Ah, spring. The cherry blossoms. The longer days. The warmer-weather hiking. The…germs?
If you hunkered down over the winter and are just now reemerging into the world, you may have noticed that your house, apartment or condo could use a little sprucing. Spring is the perfect time for cleaning, after all. But cleaning isn’t as straightforward as it seems. Are certain cleaning methods more effective? How often should you clean things like sheets and towels?
There is no one-size-fits-all approach to spring cleaning, says Marilyn C. Roberts, Ph.D., a microbiologist and professor in the UW Department of Environmental & Occupational Health Sciences.
If you live with other people, particularly children, you’ll want to clean and wash personal items more often than someone who lives alone. Same if you or someone you live with is immunocompromised or has a skin condition like eczema.
The best way to prevent this from happening, of course, is to clean regularly and well. This applies to both you—washing your hands regularly is important—and your home. To help energize you for spring cleaning (unless you’re one of those people who actually likes to clean, in which case, more power to you) here are Roberts’ tips for often you should wash or replace things in order to keep germs at bay.
Sheets and pillowcases
Washing bedding once a week is a good habit to adopt. To make this more achievable, buy an extra set or two. And if you let a pet sleep on your bed, you might want to consider cleaning your sheets more regularly or getting them their own bed. But, you ask, what about when Fluffy’s big, sad eyes make your heart break a little after you kick her off the bed? If she must sleep there, establish a better hygiene routine for her. Remember, the mud your dog rolled in or that mouse your cat caught are all joining you at bedtime. To counter this ickiness, bathe your pet if they get dirty, wipe their paws if they were outside and wipe their backside after they do their business.
Showers and tubs
If you like taking baths, clean your tub after each use to prevent soap scum buildup. Showers can be cleaned less often, but keep an eye out for mold. It’s especially common in the Pacific Northwest and if spotted should be dealt with right away. (And no: That slimy pink stuff encircling your shower drain isn’t mold, but bacteria, and it’s probably not that dangerous unless you have a weak immune system.) To prevent mold from growing, use your bathroom fan when you shower and wipe off excess water that builds up on any walls or shelves.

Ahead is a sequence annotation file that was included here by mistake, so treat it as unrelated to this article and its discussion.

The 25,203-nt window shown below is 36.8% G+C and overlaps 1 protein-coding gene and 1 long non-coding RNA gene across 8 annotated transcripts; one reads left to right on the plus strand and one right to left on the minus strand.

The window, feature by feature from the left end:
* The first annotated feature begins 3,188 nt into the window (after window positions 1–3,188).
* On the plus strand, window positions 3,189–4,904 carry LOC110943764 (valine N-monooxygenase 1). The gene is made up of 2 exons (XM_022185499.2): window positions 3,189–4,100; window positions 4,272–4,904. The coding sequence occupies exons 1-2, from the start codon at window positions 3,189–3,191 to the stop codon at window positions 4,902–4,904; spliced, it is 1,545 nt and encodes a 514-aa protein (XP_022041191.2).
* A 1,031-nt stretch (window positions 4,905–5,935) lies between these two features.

Cleaning your towels every week is fine—as long as you let them dry out between uses. Bacteria loves damp towels, so if you insist on crumpling your towel into a heap on your bathroom counter when you’re done with it, wash it after every two or three uses.
Kitchen and bathroom sponges
Food particles that hide out on damp sponges can breed bacteria, so make sure you wash sponges regularly in very hot soapy water, every week or more. The best way to prevent a bacteria infestation is to buy sponges you can throw in the dishwasher or washing machine.
Toilet bowl brushes
Even if you rinse off or clean your toilet brush after use, it probably still has fecal particles on it (gross). Instead, toss it out and opt for a disposable version.
Loofahs and body poufs
Just don’t go there. These items can’t be cleaned easily, so when you use them you’re basically scrubbing your body with bacteria, dead skin and possible mold particles.
Mechanical toothbrushes usually have an indicator for when you need to change the head. For regular toothbrushes, the three-month standard is usually fine, though if you brush your teeth multiple times a day you may want to change it more often. You should always buy a new toothbrush after you’ve had the flu or any kind of oral infection.
If you’re someone who rinses your dishes, places them in the dishwasher and promptly forgets about them for a week, you aren’t alone. But any leftover food particles on dirty dishes are an invitation for bacteria. Try to wash your dishes every day or every other day, if possible, particularly if you hand wash your dishes. Dishwashers tend to reach temperatures hot enough to sterilize items and kill any bacteria living on them, but most of us would scald ourselves if we tried to hand wash using water that hot.
Roberts recognizes that many people won’t be as mindful of cleaning as she recommends—after all, she’s a microbiologist, which gives her a unique (and potentially disquieting) look into the world of the microbes living amongst us. So just do your best. And the most effective way to protect yourself from bacteria and viruses? Something simple that you probably aren’t doing enough.
“Washing your hands is really the first line of defense against infection,” Roberts says.